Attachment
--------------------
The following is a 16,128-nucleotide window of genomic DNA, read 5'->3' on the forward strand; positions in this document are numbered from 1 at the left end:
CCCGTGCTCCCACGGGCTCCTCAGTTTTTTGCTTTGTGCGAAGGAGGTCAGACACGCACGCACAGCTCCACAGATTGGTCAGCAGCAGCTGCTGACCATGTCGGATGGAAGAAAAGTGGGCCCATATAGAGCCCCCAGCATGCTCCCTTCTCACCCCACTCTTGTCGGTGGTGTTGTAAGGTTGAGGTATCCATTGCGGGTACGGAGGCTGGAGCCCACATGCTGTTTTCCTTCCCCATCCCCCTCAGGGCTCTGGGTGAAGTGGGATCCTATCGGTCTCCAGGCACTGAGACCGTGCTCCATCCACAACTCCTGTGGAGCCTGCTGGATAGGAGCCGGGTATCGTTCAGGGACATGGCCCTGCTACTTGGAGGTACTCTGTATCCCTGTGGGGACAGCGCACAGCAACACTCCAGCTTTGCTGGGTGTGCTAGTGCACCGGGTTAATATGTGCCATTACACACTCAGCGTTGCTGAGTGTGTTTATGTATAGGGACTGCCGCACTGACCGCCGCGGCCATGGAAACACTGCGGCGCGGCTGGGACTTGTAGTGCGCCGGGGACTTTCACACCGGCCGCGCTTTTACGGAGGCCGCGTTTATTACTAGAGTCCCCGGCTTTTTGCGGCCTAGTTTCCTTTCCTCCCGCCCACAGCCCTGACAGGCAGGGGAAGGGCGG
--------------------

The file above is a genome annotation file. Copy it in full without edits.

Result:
The following is a 16,128-nucleotide window of genomic DNA, read 5'->3' on the forward strand; positions in this document are numbered from 1 at the left end:
CCCGTGCTCCCACGGGCTCCTCAGTTTTTTGCTTTGTGCGAAGGAGGTCAGACACGCACGCACAGCTCCACAGATTGGTCAGCAGCAGCTGCTGACCATGTCGGATGGAAGAAAAGTGGGCCCATATAGAGCCCCCAGCATGCTCCCTTCTCACCCCACTCTTGTCGGTGGTGTTGTAAGGTTGAGGTATCCATTGCGGGTACGGAGGCTGGAGCCCACATGCTGTTTTCCTTCCCCATCCCCCTCAGGGCTCTGGGTGAAGTGGGATCCTATCGGTCTCCAGGCACTGAGACCGTGCTCCATCCACAACTCCTGTGGAGCCTGCTGGATAGGAGCCGGGTATCGTTCAGGGACATGGCCCTGCTACTTGGAGGTACTCTGTATCCCTGTGGGGACAGCGCACAGCAACACTCCAGCTTTGCTGGGTGTGCTAGTGCACCGGGTTAATATGTGCCATTACACACTCAGCGTTGCTGAGTGTGTTTATGTATAGGGACTGCCGCACTGACCGCCGCGGCCATGGAAACACTGCGGCGCGGCTGGGACTTGTAGTGCGCCGGGGACTTTCACACCGGCCGCGCTTTTACGGAGGCCGCGTTTATTACTAGAGTCCCCGGCTTTTTGCGGCCTAGTTTCCTTTCCTCCCGCCCACAGCCCTGACAGGCAGGGGAAGGGCGG